Crombie REIT Reports Strong First Quarter Results and $185M of Year to Date Acquisitions

Crombie Real Estate Investment Trust (Crombie) is pleased to report strong results for the first quarter ended March 31, 2013.

First Quarter 2013 Highlights (In thousands of CAD dollars, except per unit amounts and as otherwise noted)

  • Strong 9.5% growth in Funds From Operations (FFO) per unit for the three months ended March 31, 2013 (Q1) as FFO per unit fully diluted (FD) was $0.28 per unit compared to $0.25 per unit FD for the same period in 2012. Q1 FFO grew 33.3% over the same period in 2012 ($25,721 vs $19,301) with the FFO payout ratio of 79.5% compared to 88.9% for the same period in 2012.
  • Strong 10.1% growth in Q1 Adjusted Funds From Operations (AFFO) per unit as AFFO per unit FD was $0.23 per unit compared to $0.21 per unit FD for the same period in 2012. AFFO grew 35.0% over the same period in 2012 ($21,606 vs $16,007) for the three months ended March 31, 2013 with the AFFO payout ratio of 94.6% compared to 107.2% for the same period in 2012.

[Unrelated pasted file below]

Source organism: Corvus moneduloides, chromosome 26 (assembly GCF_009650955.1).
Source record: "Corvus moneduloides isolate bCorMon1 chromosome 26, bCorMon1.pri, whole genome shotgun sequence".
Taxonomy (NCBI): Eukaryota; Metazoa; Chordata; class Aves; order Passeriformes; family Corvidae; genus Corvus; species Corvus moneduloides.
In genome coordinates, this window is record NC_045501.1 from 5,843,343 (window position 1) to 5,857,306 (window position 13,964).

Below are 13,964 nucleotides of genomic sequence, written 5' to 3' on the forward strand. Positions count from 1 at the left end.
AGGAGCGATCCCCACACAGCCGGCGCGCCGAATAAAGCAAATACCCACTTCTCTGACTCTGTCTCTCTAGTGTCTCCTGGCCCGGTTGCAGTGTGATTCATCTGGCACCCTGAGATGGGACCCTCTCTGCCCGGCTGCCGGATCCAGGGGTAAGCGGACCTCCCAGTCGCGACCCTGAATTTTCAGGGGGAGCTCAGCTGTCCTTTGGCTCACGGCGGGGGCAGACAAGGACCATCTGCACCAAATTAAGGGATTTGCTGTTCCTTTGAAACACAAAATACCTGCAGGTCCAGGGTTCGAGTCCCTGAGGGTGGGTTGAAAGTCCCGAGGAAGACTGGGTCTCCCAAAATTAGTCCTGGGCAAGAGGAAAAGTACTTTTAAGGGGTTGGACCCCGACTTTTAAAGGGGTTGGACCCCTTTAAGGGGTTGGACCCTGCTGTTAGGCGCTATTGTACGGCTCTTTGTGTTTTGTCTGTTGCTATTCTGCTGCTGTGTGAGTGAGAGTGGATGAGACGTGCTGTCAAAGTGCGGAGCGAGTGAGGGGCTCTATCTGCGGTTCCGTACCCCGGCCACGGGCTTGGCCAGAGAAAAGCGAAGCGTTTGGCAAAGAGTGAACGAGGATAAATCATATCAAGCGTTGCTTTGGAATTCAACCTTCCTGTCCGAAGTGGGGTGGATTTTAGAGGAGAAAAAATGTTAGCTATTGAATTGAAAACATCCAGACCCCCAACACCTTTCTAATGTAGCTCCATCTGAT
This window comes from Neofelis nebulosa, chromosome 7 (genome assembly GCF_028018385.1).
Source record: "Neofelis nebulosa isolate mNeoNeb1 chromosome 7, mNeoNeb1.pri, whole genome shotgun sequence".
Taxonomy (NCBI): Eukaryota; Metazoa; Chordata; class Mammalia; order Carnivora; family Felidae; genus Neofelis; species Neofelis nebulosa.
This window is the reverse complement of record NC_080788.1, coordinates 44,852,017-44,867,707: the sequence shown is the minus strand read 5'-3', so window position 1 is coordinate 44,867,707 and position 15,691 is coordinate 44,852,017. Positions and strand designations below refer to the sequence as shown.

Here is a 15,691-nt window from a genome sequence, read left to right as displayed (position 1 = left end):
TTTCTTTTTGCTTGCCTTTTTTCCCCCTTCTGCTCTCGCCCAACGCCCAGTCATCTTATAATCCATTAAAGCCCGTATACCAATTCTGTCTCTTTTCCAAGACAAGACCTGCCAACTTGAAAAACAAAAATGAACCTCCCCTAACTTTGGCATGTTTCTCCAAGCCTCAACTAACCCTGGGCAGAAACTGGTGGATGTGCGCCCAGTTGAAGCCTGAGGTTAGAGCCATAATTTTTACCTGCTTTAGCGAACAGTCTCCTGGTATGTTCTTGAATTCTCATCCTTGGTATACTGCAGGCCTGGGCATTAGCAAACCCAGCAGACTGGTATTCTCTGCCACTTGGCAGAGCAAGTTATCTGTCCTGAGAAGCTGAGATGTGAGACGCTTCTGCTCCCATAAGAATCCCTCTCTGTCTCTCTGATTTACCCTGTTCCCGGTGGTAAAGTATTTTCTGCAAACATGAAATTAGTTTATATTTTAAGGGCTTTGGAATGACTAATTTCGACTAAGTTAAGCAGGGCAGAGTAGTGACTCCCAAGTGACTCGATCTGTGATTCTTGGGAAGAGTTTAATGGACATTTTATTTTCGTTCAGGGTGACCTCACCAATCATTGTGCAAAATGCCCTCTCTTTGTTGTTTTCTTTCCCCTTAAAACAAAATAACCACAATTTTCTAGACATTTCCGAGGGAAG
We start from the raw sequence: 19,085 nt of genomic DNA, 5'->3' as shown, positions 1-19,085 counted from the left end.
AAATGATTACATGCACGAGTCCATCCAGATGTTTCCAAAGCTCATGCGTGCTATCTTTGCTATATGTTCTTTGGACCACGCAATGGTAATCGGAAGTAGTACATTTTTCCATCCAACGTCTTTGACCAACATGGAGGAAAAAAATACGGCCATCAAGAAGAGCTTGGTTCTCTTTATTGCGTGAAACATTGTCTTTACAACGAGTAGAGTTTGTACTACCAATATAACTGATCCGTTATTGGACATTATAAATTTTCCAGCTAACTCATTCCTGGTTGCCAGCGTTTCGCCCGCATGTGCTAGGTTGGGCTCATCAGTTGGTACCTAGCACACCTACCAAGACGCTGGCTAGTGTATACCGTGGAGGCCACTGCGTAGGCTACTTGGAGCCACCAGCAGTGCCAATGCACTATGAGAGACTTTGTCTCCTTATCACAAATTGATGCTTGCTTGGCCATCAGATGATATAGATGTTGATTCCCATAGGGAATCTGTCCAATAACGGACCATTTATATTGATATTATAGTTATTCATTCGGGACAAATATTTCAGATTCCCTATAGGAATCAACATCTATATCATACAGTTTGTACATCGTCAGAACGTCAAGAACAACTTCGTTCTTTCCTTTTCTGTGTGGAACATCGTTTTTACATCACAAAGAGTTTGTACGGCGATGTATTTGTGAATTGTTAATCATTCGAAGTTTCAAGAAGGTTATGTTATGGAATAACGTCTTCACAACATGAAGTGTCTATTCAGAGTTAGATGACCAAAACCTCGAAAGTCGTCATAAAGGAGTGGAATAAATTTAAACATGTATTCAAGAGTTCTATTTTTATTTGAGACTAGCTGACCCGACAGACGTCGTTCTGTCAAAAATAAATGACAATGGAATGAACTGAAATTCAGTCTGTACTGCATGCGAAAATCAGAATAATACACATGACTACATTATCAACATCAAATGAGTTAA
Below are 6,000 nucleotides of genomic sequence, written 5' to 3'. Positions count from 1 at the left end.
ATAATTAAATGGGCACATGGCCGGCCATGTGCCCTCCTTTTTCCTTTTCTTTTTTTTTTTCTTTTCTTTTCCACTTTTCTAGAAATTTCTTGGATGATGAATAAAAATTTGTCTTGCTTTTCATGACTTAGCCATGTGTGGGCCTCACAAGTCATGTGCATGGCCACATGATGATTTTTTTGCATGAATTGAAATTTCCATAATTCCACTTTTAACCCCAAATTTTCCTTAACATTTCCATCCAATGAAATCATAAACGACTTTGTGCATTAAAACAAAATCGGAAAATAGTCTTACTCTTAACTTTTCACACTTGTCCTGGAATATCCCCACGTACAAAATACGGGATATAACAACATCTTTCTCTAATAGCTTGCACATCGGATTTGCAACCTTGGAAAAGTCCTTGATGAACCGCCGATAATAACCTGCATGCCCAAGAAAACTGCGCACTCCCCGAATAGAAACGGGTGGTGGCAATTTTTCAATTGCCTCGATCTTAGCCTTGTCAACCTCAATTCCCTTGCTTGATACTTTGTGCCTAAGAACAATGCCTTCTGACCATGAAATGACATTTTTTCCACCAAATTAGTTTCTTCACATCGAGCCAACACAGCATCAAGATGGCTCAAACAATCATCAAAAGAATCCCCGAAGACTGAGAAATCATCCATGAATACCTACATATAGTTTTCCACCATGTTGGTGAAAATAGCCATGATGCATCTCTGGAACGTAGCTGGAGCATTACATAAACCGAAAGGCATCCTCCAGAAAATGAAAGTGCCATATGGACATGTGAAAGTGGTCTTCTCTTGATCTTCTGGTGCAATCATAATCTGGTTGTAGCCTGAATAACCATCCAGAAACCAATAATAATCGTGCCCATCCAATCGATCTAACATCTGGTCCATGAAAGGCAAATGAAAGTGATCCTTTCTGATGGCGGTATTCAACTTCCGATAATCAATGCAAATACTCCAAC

• $164 million in acquisitions of high quality grocery and drug store anchored or other retail properties from third parties, Sobeys and Empire during Q1
  • Acquisition of a grocery anchored retail property from Sobeys for $21 million subsequent to the quarter end, bringing year to date acquisitions to $185 million.